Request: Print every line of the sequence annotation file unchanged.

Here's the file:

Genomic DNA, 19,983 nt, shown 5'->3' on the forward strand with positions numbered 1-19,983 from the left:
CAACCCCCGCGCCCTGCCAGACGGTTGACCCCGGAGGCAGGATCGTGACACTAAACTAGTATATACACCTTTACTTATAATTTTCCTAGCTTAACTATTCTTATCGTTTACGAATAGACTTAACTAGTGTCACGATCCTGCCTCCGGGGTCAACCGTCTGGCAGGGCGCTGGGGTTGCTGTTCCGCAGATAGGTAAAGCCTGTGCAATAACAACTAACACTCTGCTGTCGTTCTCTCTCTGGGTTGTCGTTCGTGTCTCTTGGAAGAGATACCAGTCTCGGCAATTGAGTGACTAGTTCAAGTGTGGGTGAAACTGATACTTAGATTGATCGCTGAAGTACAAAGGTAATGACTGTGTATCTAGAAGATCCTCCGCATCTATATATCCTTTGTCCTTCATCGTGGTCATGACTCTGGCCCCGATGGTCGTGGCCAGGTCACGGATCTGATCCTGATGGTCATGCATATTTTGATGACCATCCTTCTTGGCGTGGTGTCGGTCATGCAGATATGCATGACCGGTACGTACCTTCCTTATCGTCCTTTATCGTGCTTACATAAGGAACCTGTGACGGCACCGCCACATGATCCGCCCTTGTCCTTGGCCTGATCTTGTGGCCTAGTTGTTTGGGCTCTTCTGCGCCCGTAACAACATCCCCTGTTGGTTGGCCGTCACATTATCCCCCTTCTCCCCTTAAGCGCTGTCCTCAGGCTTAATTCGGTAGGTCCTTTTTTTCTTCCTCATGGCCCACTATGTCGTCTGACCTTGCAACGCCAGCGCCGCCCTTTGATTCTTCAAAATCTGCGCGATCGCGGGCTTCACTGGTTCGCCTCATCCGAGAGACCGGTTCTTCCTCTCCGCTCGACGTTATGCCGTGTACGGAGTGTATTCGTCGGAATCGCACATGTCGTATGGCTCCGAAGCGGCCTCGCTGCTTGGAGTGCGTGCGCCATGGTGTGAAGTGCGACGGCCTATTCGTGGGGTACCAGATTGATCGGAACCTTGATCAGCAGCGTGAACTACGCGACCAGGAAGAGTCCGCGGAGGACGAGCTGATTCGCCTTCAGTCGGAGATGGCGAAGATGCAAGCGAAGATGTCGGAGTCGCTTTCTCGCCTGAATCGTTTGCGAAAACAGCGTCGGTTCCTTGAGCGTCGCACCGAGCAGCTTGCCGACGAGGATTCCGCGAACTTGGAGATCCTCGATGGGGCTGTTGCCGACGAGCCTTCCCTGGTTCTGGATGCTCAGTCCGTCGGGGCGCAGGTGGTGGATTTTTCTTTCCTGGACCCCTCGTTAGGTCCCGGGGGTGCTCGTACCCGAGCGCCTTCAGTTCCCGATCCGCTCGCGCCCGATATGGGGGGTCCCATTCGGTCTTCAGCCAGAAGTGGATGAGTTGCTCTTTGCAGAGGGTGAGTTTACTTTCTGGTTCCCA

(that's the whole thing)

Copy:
Genomic DNA, 19,983 nt, shown 5'->3' on the forward strand with positions numbered 1-19,983 from the left:
CAACCCCCGCGCCCTGCCAGACGGTTGACCCCGGAGGCAGGATCGTGACACTAAACTAGTATATACACCTTTACTTATAATTTTCCTAGCTTAACTATTCTTATCGTTTACGAATAGACTTAACTAGTGTCACGATCCTGCCTCCGGGGTCAACCGTCTGGCAGGGCGCTGGGGTTGCTGTTCCGCAGATAGGTAAAGCCTGTGCAATAACAACTAACACTCTGCTGTCGTTCTCTCTCTGGGTTGTCGTTCGTGTCTCTTGGAAGAGATACCAGTCTCGGCAATTGAGTGACTAGTTCAAGTGTGGGTGAAACTGATACTTAGATTGATCGCTGAAGTACAAAGGTAATGACTGTGTATCTAGAAGATCCTCCGCATCTATATATCCTTTGTCCTTCATCGTGGTCATGACTCTGGCCCCGATGGTCGTGGCCAGGTCACGGATCTGATCCTGATGGTCATGCATATTTTGATGACCATCCTTCTTGGCGTGGTGTCGGTCATGCAGATATGCATGACCGGTACGTACCTTCCTTATCGTCCTTTATCGTGCTTACATAAGGAACCTGTGACGGCACCGCCACATGATCCGCCCTTGTCCTTGGCCTGATCTTGTGGCCTAGTTGTTTGGGCTCTTCTGCGCCCGTAACAACATCCCCTGTTGGTTGGCCGTCACATTATCCCCCTTCTCCCCTTAAGCGCTGTCCTCAGGCTTAATTCGGTAGGTCCTTTTTTTCTTCCTCATGGCCCACTATGTCGTCTGACCTTGCAACGCCAGCGCCGCCCTTTGATTCTTCAAAATCTGCGCGATCGCGGGCTTCACTGGTTCGCCTCATCCGAGAGACCGGTTCTTCCTCTCCGCTCGACGTTATGCCGTGTACGGAGTGTATTCGTCGGAATCGCACATGTCGTATGGCTCCGAAGCGGCCTCGCTGCTTGGAGTGCGTGCGCCATGGTGTGAAGTGCGACGGCCTATTCGTGGGGTACCAGATTGATCGGAACCTTGATCAGCAGCGTGAACTACGCGACCAGGAAGAGTCCGCGGAGGACGAGCTGATTCGCCTTCAGTCGGAGATGGCGAAGATGCAAGCGAAGATGTCGGAGTCGCTTTCTCGCCTGAATCGTTTGCGAAAACAGCGTCGGTTCCTTGAGCGTCGCACCGAGCAGCTTGCCGACGAGGATTCCGCGAACTTGGAGATCCTCGATGGGGCTGTTGCCGACGAGCCTTCCCTGGTTCTGGATGCTCAGTCCGTCGGGGCGCAGGTGGTGGATTTTTCTTTCCTGGACCCCTCGTTAGGTCCCGGGGGTGCTCGTACCCGAGCGCCTTCAGTTCCCGATCCGCTCGCGCCCGATATGGGGGGTCCCATTCGGTCTTCAGCCAGAAGTGGATGAGTTGCTCTTTGCAGAGGGTGAGTTTACTTTCTGGTTCCCA